History Hoydens


Historical Romance Writers Dishing the Dirt on Research

27 February 2009

Historical romance, birth control and birth rates

I’ve been reading Doris Kearns Goodwin’s award winning tome “Team of Rivals” (a 754-pager that is surely Kindle worthy) about Abraham Lincoln’s political genius. What strikes me are the side stories about the women, and how so many of them had sooooo many children. Mortality for the mother and children was very high. But no one was immune, rich or poor, to endless childbearing and the risks involved.

In the 19th century, almost all women got married. The idea of consciously trying to limit having children would have been revolutionary (except for those “ladies of the trade”).
According to census estimates, an American woman had on average SEVEN to EIGHT children in 1800 (a wife of one of Lincoln’s political friends had SIXTEEN starting at age 22!). By 1900 the number dropped from seven to eight to about 3.5. That number has fallen to about two today. In fact, birth rates have been in decline for some time--they first started falling in the mid 1800s in New England and then among pioneers as they headed west. Why? Before then, it has been speculated, children were educated at home or in church. Once public schooling became available, children became more expensive to care for and less helpful around the house. Women were also freed up from all-day children-rearing, allowing mothers to enter the paid labor force.

However, money doesn’t historically appear to be the only incentive for smaller families.
"We know for sure that you don't have to reach a high level of per capita income for fertility to decline, but we don't know exactly what sets it off," said historian George Atler at Indiana University. "Whether it's general change or attitudes about birth control is still a question debated among demographers today.

Attitudes have definately changed. The dogma of most major religions during the 1800s fdiscouraged birth control, and birth control and divorce were forbidden in the United States. In 1873 the Comstock Act made it illegal to send any so-called obscene materials in the mail, including information about contraception (a topic I have blogged on before). However record sales of family planning books published in the 1830s suggest that the public (women?) were ready to keep families small, regardless of religious or political pressure.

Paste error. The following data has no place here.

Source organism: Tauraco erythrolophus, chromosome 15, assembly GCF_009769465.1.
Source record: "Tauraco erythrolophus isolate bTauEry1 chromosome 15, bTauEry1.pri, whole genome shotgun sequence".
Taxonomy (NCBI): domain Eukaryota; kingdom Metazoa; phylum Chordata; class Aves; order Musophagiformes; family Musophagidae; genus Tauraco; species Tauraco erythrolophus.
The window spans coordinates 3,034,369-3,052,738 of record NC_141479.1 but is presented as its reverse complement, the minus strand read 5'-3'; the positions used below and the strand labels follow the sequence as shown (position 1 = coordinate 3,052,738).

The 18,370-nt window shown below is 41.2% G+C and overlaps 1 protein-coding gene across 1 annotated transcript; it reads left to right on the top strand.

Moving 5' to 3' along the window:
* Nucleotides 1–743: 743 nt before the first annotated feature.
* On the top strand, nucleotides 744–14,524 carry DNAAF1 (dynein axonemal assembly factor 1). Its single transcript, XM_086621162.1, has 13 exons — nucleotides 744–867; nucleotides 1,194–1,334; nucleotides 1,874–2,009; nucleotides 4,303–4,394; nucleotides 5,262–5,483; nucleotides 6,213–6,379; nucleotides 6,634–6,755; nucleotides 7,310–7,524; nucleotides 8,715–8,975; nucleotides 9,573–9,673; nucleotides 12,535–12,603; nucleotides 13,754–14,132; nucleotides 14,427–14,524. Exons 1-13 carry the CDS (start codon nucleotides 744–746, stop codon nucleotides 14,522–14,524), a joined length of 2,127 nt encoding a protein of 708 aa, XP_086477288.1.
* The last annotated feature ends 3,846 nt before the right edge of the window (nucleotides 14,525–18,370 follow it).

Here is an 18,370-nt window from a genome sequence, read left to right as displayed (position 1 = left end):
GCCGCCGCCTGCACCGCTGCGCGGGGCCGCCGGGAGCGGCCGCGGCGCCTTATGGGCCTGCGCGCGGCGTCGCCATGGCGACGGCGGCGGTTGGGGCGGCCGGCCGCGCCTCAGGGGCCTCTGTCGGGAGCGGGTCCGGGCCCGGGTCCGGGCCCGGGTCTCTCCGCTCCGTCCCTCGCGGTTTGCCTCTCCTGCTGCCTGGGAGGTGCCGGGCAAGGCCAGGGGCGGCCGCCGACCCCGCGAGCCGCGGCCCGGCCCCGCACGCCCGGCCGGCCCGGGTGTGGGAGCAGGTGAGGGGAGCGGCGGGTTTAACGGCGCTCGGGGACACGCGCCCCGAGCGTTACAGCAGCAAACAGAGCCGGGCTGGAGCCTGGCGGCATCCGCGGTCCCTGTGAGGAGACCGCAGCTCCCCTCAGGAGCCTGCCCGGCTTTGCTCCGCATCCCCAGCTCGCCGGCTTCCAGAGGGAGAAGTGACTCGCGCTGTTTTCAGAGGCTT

"Moral Physiology" by Robert Dale Owen and Charles Knowlton's "The Fruits of Philosophy" became popular for advocating contraception methods. Owen described coitus interruptus. Knowlton's book included instructions for women on how to wash with a spermicidal solution.

Hacker's historical research may better inform us about the current worldwide trends toward smaller families. "All nations are experiencing fertility declines," said Hacker. "It's becoming a social policy issue as countries face prospects of caring for an aging population."

Much of this info came from:

I must admit, I’ve been reading a lot about the social history of women and now when I read a traditional romance, I worry when the heroine sleeps with the hero without thinking of the consequences--the fall from grace, the expense of children, the risk of death. As a reader, I want her to have that conversation with the hero---even if the book is a historical, no, ESPECIALLY if the book is historical. Maybe she could actually make a conscience effort to avoid getting pregnant. But birth control is still almost never discussed in romance. Any thoughts on why this is? The ick-factor takes the romance out of the sex scene?

Has anybody ready any romances lately where birth control is discussed and done well (a few coitus interruptus scenes come to mind from some recent historicals I’ve read, but not many)?